Education For Deaf People

  • Words 671
  • Page 1
Download PDF

There were many reasons why the history of deaf education has changed over time. One of the most influential people who helped make deaf education the way it is today is Thomas Galludet. Thomas Galluadet brought oral and sign language back to America. He helped develop American Sign Language. He also made the very first school for the deaf in the United States of America. It all started when he wanted to help a little girl who was deaf, Alice Cogswell. Alice Cogswell was born deaf and nobody had no idea how to communicate with her. She had no education and did not even know any form of communication because no one knew how to teach her. He wanted to help find a way to make it so Alice could read, speak, and communicate like any hearing person. He changed her life and hundreds of other peoples’. Thomas Galludet also brought back Laurent Clerc to help teach at Galludet University.

Laurent Clerc was a French man who came to America to help teach the deaf with Thomas Galludet. He was born hearing but he was injured and that injury caused him to lose his hearing. He went to a school for the deaf in Paris and later became a teacher. Laurent Clerc met Thomas Galludet while Thomas Galludet was in France trying to figure out ways and methods to teach the deaf in America. Thomas asked Laurent Clerc if he would accompany him back to America to help teach the hard of hearing. Laurent Clerc agreed to come back to America but he was only going to stay there for a couple months. He ended up staying there for the rest of his life. He also ended up teaching many deaf children and adults. He also taught numerous hearing men sign language. He helped give deaf people the chance to be able to communicate and be educated like hearing people.

Click to get a unique essay

Our writers can write you a new plagiarism-free essay on any topic

Another individual that helped deaf people immensely was Alexander Graham Bell. He invented another method to help deaf people learn how to speak. Alexander Graham Bell was also one of the dozen people who gave their points about deaf education at the Milan Conference. He wanted to use oral methods instead of using sign language. He felt like that was the superior method to use. He also invented the telephone. Alexander Graham Bell also was the one who convinced the law to be changed where American Sign Language was banned and you were to only teach oral methods.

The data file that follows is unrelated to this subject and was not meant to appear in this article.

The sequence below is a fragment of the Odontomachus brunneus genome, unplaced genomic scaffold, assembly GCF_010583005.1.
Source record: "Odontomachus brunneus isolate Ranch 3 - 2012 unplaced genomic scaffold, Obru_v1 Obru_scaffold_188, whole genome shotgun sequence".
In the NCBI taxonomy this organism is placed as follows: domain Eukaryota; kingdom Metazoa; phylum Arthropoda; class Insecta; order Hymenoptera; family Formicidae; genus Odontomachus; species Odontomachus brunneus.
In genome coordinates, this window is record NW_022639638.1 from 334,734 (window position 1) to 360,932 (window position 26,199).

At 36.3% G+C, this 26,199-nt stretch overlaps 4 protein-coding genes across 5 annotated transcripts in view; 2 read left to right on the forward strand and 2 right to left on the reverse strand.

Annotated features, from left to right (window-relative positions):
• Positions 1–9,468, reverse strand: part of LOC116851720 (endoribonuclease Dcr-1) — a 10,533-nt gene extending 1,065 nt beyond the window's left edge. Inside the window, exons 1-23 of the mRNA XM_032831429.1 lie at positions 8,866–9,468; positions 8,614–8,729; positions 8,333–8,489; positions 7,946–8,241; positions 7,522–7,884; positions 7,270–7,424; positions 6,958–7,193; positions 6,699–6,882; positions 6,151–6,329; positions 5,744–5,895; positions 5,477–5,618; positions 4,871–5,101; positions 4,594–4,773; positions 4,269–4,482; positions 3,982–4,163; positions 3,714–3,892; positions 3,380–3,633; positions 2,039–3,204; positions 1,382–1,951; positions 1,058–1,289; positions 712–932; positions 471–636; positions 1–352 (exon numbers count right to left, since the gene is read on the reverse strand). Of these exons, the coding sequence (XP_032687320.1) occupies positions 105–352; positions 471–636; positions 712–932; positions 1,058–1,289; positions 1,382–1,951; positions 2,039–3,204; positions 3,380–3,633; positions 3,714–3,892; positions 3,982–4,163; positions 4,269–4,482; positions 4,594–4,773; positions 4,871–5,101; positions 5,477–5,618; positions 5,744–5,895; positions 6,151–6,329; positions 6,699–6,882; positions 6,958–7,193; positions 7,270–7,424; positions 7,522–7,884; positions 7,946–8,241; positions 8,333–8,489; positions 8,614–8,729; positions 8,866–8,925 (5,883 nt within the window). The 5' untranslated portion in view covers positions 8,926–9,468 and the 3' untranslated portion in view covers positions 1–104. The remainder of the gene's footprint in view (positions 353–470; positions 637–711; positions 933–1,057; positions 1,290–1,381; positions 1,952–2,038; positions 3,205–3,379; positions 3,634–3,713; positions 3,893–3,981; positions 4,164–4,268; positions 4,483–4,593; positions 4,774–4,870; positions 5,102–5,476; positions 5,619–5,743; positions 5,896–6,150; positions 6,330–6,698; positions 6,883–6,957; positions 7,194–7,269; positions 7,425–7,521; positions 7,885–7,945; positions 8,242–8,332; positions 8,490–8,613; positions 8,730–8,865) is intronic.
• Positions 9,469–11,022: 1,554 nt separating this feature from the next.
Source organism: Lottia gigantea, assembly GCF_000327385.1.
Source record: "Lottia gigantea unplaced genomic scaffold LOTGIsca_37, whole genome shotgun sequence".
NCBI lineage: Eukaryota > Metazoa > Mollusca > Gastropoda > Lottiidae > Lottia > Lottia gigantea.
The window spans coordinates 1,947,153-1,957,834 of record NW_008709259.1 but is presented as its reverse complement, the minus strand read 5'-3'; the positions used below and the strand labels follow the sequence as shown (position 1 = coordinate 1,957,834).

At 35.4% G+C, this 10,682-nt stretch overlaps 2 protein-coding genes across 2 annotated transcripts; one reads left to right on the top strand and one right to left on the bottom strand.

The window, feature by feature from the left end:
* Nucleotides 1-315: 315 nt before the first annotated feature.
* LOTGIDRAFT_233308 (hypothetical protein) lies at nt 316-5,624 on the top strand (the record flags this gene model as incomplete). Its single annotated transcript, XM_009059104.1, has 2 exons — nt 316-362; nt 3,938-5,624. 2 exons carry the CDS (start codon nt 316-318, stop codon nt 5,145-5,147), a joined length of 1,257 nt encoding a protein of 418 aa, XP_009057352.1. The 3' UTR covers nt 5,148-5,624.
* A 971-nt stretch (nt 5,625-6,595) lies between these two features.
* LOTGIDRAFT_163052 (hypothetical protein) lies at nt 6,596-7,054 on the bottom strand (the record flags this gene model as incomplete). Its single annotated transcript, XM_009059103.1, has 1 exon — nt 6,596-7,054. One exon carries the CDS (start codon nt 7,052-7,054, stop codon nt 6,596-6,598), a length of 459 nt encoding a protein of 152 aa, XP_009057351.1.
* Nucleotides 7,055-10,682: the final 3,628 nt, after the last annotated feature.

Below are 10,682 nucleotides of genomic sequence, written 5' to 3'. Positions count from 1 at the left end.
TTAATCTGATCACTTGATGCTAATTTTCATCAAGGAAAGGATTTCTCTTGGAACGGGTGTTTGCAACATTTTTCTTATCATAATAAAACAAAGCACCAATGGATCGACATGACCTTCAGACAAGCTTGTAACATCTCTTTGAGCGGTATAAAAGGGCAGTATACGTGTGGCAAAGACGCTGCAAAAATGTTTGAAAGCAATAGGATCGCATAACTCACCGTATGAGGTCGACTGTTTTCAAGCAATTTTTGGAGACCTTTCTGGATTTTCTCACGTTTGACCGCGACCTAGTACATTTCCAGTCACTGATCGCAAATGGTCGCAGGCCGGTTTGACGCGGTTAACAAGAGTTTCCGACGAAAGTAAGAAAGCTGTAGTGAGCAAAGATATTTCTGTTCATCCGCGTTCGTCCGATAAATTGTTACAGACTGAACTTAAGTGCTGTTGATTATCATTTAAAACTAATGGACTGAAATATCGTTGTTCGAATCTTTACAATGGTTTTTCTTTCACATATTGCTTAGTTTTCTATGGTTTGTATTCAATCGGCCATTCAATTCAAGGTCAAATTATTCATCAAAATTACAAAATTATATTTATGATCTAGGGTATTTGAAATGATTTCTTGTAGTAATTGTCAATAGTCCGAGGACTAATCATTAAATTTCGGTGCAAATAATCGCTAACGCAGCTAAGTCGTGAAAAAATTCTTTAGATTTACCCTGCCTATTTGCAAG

The Milan Conference was a meeting that changed deaf education in a significant way. The Milan Conference took place in Italy in 1880. The purpose of the Milan Conference was to determine if sign language was actually useful and helpful. A dozen speakers were there to tell their point of view on deaf education. Alexander Graham Bell was one of the dozen speakers there. After, the conference decided that oral methods was the superior method of teaching and that they would ban sign language from being taught in schools. Therefore sign language had to be taught and signed in secret.

Another very important person who greatly impacted deaf education was William Stokoe. William Stokoe was a professor at Galludet University. William Stokoe was also known as the father of sign language because he proposed and acknowledged that sign language was not a corrupt version of English but it was its own language. William Stokoe brought sign language back into deaf education after it had been banned. He wanted to find a descriptive way to sign signs that could be used in public. He also published many books and wrote the American Sign Language dictionary. He made it possible for deaf people to be able to use sign language.

Many people helped change deaf education to the way we know it now. With the combined methods and techniques that were invented deaf people can live a normal life. They can be educated and then can communicate with the hearing. Deaf education has changed greatly over time.        


We use cookies to give you the best experience possible. By continuing we’ll assume you board with our cookie policy.